Charlotte and Martin Noon write:
According to a survey we conducted through Tes, 81.4per cent of secondary teachers believe that the exam system was in need of a change, even before Covid-19. The effects of the pandemic have placed a spotlight on this issue.
Similarly, in a survey of primary teachers, many expressed dissatisfaction with Sats, suggesting that the tests should “be scrapped” as they are placing unnecessary pressure on teachers and young children. Many commented that teacher assessment is a far more accurate reflection of a child’s ability at key stages 1 and 2. There was also a call for more emphasis on real-life skills.
Secondary teachers likewise commented that they would prefer the curriculum to be more relevant, taking the context of “real life” into account, and placing less emphasis on memory and fact recall.
In terms of favoured assessment methods, of those surveyed, 59.7 per cent of secondary teachers would like to see the return of more controlled assessments. This would be ideal for those students who work in a slower and more methodical way.
However, some teachers have reservations about the return of coursework, as it opens up the possibility of unfairly inflated grades, and 69.9 per cent of the secondary teachers surveyed think that another form of teacher assessment (perhaps with more guidance and moderation) should replace exams instead.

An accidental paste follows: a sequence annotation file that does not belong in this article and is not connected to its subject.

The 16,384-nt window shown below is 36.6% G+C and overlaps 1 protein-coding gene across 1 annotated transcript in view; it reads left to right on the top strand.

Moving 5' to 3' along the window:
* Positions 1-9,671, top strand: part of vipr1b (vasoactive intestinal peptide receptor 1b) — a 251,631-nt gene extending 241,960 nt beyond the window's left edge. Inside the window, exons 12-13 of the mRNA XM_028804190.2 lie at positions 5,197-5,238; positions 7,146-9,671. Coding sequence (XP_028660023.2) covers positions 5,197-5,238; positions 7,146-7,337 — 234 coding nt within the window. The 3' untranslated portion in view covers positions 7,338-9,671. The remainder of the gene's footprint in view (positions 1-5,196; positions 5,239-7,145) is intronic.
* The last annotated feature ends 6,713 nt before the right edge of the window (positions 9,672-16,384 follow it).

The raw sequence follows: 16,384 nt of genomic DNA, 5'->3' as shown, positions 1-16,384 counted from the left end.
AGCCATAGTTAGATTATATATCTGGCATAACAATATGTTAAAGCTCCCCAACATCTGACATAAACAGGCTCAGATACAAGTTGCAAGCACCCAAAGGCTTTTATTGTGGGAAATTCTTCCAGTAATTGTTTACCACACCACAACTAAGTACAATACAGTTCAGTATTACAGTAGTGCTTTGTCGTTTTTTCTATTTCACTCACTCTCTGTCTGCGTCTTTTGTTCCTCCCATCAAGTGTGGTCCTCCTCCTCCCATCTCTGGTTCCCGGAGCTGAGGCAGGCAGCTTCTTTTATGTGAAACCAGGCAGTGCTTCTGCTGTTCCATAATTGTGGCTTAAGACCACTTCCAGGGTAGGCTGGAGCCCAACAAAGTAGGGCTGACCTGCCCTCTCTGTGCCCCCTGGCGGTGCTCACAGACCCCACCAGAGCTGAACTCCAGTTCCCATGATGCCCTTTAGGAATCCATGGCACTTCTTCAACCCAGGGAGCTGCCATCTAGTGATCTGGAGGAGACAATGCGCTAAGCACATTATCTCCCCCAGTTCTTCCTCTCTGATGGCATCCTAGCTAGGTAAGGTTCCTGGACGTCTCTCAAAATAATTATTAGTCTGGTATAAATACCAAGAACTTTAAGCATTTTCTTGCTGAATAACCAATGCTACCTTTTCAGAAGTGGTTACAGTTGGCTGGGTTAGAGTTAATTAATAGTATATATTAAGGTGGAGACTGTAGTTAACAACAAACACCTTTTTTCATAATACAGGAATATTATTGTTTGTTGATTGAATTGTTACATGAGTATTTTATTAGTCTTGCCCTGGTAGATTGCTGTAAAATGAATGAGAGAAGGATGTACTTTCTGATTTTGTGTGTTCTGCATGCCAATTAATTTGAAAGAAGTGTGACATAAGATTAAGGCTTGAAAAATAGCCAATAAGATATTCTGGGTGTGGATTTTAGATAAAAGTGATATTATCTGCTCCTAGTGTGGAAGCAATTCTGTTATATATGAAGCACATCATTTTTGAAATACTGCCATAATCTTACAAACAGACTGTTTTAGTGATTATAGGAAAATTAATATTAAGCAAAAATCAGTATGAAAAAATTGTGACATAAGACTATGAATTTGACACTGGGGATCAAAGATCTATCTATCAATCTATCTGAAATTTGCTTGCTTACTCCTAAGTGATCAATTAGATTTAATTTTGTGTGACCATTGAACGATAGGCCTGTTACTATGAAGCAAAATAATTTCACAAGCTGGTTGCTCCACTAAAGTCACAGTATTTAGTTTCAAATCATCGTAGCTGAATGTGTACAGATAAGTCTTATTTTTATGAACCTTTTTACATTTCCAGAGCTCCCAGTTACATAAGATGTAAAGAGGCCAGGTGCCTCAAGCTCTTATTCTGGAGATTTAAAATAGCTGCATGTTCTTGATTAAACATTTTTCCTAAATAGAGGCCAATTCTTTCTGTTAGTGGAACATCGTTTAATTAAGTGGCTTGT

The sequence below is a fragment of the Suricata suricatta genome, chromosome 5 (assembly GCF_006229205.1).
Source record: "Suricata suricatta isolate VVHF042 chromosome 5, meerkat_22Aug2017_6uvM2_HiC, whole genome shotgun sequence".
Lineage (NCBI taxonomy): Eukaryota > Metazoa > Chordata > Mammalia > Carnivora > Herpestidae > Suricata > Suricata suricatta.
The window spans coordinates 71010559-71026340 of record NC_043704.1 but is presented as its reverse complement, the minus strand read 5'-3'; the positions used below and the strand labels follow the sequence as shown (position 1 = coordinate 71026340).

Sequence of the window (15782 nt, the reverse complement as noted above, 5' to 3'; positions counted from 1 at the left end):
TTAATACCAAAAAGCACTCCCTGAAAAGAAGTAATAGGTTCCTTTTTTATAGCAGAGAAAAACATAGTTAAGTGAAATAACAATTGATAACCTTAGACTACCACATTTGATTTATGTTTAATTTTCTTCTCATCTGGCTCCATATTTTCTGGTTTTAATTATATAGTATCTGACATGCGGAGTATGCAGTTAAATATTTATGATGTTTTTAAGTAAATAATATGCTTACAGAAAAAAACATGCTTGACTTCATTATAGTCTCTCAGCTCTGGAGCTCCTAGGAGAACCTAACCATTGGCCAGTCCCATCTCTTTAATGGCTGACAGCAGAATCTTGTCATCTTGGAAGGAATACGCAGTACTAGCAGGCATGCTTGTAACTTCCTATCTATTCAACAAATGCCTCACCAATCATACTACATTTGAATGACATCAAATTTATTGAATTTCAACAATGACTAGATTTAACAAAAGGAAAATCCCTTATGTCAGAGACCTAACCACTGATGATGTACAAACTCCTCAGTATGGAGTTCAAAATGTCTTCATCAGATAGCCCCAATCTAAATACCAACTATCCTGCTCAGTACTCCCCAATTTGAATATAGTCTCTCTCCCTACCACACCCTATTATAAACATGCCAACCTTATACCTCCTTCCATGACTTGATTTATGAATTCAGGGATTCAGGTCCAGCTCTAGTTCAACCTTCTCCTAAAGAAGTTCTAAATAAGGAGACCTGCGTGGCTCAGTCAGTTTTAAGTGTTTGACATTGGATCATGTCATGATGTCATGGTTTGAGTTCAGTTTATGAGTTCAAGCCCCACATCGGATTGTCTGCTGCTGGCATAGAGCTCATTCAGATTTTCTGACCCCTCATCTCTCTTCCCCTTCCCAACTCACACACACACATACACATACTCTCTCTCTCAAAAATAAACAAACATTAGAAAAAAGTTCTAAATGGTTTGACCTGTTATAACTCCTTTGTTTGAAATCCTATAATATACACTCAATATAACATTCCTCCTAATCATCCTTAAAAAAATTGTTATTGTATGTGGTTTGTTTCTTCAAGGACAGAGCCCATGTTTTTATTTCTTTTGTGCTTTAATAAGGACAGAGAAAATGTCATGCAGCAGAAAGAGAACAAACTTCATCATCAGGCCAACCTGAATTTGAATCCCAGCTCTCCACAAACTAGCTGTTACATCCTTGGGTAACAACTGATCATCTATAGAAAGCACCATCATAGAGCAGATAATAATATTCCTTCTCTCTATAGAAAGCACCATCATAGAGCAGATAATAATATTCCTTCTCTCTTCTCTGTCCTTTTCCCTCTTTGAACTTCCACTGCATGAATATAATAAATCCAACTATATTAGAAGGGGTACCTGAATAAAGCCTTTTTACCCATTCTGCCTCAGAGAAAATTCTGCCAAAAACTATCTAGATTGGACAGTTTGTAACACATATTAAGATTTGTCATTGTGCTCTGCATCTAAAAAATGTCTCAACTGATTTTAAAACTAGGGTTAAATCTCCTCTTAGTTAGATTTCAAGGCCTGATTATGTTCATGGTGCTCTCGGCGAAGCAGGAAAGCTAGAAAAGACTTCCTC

In fact, 73.2 per cent of secondary teachers said that they felt the centre-assessed grades that were awarded last year, and will be awarded again this summer, have enabled them to give students their true potential grade. As we saw in 2020, however, this puts a huge responsibility on teachers to award certain grades rather than on an anonymous awarding body.
Another popular option seems to be a return to the modular system, whereby students take more regular exams with the option to retake.
It has also been suggested that a system with an emphasis on “passing” each year (as is used in some European countries) would be fairer. Indeed, this would seem to remove much of the pressure at the end of Year 11 and would ensure consistent effort and consolidation throughout a student’s school life.